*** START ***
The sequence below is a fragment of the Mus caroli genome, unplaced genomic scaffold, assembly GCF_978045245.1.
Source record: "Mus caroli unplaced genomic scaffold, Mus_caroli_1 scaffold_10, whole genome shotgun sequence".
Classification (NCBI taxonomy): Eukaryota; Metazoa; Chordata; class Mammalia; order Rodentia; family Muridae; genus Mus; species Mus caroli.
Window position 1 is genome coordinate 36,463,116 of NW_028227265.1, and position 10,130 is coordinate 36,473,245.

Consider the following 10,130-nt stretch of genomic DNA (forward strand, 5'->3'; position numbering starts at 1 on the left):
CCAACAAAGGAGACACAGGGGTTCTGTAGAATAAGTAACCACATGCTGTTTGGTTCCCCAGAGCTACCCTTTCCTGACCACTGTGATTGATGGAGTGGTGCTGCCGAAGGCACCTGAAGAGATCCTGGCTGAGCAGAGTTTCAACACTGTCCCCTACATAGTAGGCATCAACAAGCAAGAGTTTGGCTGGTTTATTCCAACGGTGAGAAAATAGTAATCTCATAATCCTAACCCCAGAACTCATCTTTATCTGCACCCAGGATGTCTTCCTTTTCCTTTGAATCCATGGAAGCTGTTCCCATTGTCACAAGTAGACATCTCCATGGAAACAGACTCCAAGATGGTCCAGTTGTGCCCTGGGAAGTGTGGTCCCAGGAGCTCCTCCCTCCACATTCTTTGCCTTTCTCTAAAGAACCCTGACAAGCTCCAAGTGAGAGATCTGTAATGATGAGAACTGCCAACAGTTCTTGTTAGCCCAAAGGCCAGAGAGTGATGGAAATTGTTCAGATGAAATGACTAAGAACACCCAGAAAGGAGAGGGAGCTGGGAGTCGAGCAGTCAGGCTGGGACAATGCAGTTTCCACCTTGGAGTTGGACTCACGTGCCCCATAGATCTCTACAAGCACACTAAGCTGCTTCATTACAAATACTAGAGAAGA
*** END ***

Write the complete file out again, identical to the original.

The sequence below is a fragment of the Mus caroli genome, unplaced genomic scaffold, assembly GCF_978045245.1.
Source record: "Mus caroli unplaced genomic scaffold, Mus_caroli_1 scaffold_10, whole genome shotgun sequence".
Classification (NCBI taxonomy): Eukaryota; Metazoa; Chordata; class Mammalia; order Rodentia; family Muridae; genus Mus; species Mus caroli.
Window position 1 is genome coordinate 36,463,116 of NW_028227265.1, and position 10,130 is coordinate 36,473,245.

Consider the following 10,130-nt stretch of genomic DNA (forward strand, 5'->3'; position numbering starts at 1 on the left):
CCAACAAAGGAGACACAGGGGTTCTGTAGAATAAGTAACCACATGCTGTTTGGTTCCCCAGAGCTACCCTTTCCTGACCACTGTGATTGATGGAGTGGTGCTGCCGAAGGCACCTGAAGAGATCCTGGCTGAGCAGAGTTTCAACACTGTCCCCTACATAGTAGGCATCAACAAGCAAGAGTTTGGCTGGTTTATTCCAACGGTGAGAAAATAGTAATCTCATAATCCTAACCCCAGAACTCATCTTTATCTGCACCCAGGATGTCTTCCTTTTCCTTTGAATCCATGGAAGCTGTTCCCATTGTCACAAGTAGACATCTCCATGGAAACAGACTCCAAGATGGTCCAGTTGTGCCCTGGGAAGTGTGGTCCCAGGAGCTCCTCCCTCCACATTCTTTGCCTTTCTCTAAAGAACCCTGACAAGCTCCAAGTGAGAGATCTGTAATGATGAGAACTGCCAACAGTTCTTGTTAGCCCAAAGGCCAGAGAGTGATGGAAATTGTTCAGATGAAATGACTAAGAACACCCAGAAAGGAGAGGGAGCTGGGAGTCGAGCAGTCAGGCTGGGACAATGCAGTTTCCACCTTGGAGTTGGACTCACGTGCCCCATAGATCTCTACAAGCACACTAAGCTGCTTCATTACAAATACTAGAGAAGA